In total we worked with 40 students this summer. Our group of students grasped the writing process very quickly. They did so well that I will be adding them to my collection of El Rancho stories and will be using them as future examples.

Our returning essay coach was Jordan Kelley – this was his third year in this program and he always says it is his favorite and that it’s the most rewarding. He leaves with the stories of these students embedded in his heart.

New essay coaches to the program this year were Gabrielle Elias and Sheila Silver. They both brought some amazing talent. Gabrielle is a 2015 graduate with a degree in English from Cal Berkeley and Sheila Silver is a retired English teacher and former California Teacher of the Year. They were touched by the stories and loved the enthusiasm of these students.

The summer days went by quickly. As we were still working on the last essays right up till the last day it felt a little anticlimactic when we said goodbye. As always, we felt close to the students we worked with and we’re looking forward to following up with them to learn where they decide to finally apply and where they get accepted.

There is something very special about the El Rancho kids and this group was no different. All in all, I think the experience was well received by everyone; the students left with a list and a personal statement and a lot of optimism about the application process!

I remain honored to be a part of this program, which I hold near and dear to my heart; I truly appreciate the opportunity to work with El Rancho High School’s rising seniors each year. Having already met the enthusiastic, standing-room-only members of the class of 2018, I’m guessing next summer’s program will prove equally rewarding.

Making UC San Diego Home

By: Janeth Castellanos – G1DPR Alum & UCSD Sophomore

During my college application process, I received continuous support from G1DPR programs. With the help of the Cisneros’ mentorship, the Be A Leader Senior Bootcamp, and The College Blueprint, I was given the essential preparation to get accepted into several colleges.

As a first generation college student, I was unsure how to approach my personal statements. Thankfully, many of these programs helped in both guiding and revising my drafts. Some of my drafts were even revised by college representatives themselves.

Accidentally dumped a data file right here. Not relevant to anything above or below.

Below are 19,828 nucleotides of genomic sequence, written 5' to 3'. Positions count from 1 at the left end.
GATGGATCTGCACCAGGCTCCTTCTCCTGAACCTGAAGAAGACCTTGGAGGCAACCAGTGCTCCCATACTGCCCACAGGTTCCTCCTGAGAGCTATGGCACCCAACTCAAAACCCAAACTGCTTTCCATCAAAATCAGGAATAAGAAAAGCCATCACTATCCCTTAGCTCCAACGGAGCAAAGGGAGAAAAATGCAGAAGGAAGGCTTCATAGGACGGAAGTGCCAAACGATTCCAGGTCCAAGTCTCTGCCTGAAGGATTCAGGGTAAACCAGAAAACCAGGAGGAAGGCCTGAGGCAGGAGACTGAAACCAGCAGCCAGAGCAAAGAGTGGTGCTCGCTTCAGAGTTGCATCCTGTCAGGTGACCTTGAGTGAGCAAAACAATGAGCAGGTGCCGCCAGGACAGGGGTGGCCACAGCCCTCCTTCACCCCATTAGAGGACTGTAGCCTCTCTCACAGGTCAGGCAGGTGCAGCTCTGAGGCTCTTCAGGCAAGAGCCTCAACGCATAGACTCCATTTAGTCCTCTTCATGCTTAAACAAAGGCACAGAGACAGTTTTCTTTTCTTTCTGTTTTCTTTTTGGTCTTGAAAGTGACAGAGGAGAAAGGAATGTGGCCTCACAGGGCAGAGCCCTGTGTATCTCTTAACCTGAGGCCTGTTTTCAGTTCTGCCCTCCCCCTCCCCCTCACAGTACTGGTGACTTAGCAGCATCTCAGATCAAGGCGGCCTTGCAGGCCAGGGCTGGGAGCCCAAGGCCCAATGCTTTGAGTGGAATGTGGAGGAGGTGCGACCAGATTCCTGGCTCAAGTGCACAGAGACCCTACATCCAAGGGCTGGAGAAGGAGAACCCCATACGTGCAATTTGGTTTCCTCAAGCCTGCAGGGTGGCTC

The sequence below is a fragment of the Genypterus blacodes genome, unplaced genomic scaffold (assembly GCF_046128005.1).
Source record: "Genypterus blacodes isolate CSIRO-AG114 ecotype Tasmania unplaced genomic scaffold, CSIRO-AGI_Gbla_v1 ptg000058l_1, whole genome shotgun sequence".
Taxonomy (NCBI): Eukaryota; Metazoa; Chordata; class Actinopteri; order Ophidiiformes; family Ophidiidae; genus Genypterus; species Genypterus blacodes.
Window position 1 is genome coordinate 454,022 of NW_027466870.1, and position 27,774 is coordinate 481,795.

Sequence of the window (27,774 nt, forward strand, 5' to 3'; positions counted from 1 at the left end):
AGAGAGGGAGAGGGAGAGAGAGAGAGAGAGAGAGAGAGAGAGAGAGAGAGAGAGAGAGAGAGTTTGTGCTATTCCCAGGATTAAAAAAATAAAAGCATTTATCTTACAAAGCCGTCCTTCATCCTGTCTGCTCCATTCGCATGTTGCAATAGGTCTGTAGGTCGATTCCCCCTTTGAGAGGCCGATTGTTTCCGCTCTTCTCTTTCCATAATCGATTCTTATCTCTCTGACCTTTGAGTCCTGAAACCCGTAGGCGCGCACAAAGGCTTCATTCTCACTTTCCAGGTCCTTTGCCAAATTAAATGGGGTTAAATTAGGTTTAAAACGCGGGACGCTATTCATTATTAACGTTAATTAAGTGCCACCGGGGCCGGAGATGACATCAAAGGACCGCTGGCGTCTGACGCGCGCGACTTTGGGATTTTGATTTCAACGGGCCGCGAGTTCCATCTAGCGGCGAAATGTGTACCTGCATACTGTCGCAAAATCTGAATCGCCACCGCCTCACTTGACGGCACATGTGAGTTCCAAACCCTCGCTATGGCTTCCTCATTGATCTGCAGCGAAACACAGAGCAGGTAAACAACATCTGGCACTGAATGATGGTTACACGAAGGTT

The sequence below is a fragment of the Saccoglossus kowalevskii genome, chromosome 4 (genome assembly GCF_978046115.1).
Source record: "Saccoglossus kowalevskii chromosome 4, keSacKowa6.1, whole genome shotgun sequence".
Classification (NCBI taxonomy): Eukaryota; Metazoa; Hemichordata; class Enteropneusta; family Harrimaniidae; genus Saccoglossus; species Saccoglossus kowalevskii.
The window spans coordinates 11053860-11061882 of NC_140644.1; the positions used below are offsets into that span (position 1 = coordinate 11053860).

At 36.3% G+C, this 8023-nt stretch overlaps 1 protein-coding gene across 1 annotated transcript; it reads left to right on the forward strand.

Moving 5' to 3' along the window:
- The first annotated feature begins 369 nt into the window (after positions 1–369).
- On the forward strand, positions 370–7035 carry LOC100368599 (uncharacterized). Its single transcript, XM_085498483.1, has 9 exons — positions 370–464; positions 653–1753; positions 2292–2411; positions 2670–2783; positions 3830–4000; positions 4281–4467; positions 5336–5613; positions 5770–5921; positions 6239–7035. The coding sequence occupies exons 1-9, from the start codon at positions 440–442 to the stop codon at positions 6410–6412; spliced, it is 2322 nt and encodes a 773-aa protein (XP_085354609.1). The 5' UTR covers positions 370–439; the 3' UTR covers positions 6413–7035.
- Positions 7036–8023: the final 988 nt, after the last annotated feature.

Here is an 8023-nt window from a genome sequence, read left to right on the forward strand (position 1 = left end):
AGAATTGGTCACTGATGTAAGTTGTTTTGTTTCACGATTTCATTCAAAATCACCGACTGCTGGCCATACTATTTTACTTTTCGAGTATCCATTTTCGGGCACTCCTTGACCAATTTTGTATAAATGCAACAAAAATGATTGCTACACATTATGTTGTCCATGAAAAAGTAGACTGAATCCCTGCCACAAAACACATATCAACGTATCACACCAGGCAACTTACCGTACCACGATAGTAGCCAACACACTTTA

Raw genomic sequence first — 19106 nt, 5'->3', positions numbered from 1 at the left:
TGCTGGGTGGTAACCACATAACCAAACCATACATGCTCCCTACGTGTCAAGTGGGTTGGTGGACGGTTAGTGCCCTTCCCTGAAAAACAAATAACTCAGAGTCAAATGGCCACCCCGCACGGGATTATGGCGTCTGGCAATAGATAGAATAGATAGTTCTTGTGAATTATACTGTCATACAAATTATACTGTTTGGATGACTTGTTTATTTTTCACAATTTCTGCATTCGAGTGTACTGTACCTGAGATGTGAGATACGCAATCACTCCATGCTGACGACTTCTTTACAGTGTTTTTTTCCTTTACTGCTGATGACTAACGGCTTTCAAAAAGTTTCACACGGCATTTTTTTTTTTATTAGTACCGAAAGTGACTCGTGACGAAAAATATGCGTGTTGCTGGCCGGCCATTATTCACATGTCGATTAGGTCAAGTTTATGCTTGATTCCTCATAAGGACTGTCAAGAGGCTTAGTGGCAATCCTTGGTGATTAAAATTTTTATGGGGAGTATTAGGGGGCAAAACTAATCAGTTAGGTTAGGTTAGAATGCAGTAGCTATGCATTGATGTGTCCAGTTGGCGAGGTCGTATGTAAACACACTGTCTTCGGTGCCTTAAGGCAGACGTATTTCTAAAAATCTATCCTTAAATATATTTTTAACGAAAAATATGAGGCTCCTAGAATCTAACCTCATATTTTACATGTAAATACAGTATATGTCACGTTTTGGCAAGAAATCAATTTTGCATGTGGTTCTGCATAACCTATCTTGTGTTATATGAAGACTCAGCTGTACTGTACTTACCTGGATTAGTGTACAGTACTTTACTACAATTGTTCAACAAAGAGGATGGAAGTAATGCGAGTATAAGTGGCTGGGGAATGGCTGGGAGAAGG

In addition, G1DPR taught me different educational components that would eventually set me apart from other students, such as community service. Thus, they offered us a volunteer opportunity in which we helped distribute school supplies to children from low- income families. My volunteer work not only benefited other families, I also was able to use this service as an example of the volunteer work I did on my college applications.

The most challenging part of my first year at UC San Diego was the competitive nature I found in each class. Unlike high school where most students end up familiarizing themselves and connecting with their classmates, in a challenging class with over 200 students, everyone is too focused on trying to learn the context. Socializing was definitely not a priority. This made college seem lonesome.

I recalled the G1DPR counselors always encouraging us to become active within the college community so that college would seem more intimate and friendly. As a result, I decided to join various study groups which both helped me find my classes less challenging and less competitive because of the newly acquired friends.

With the tools that the G1DPR programs have given me, I have completed my freshman year in college. Thanks to the confidence I have gained from G1DPR, my ultimate goal is to graduate from UC San Diego and eventually become a healthcare scientist.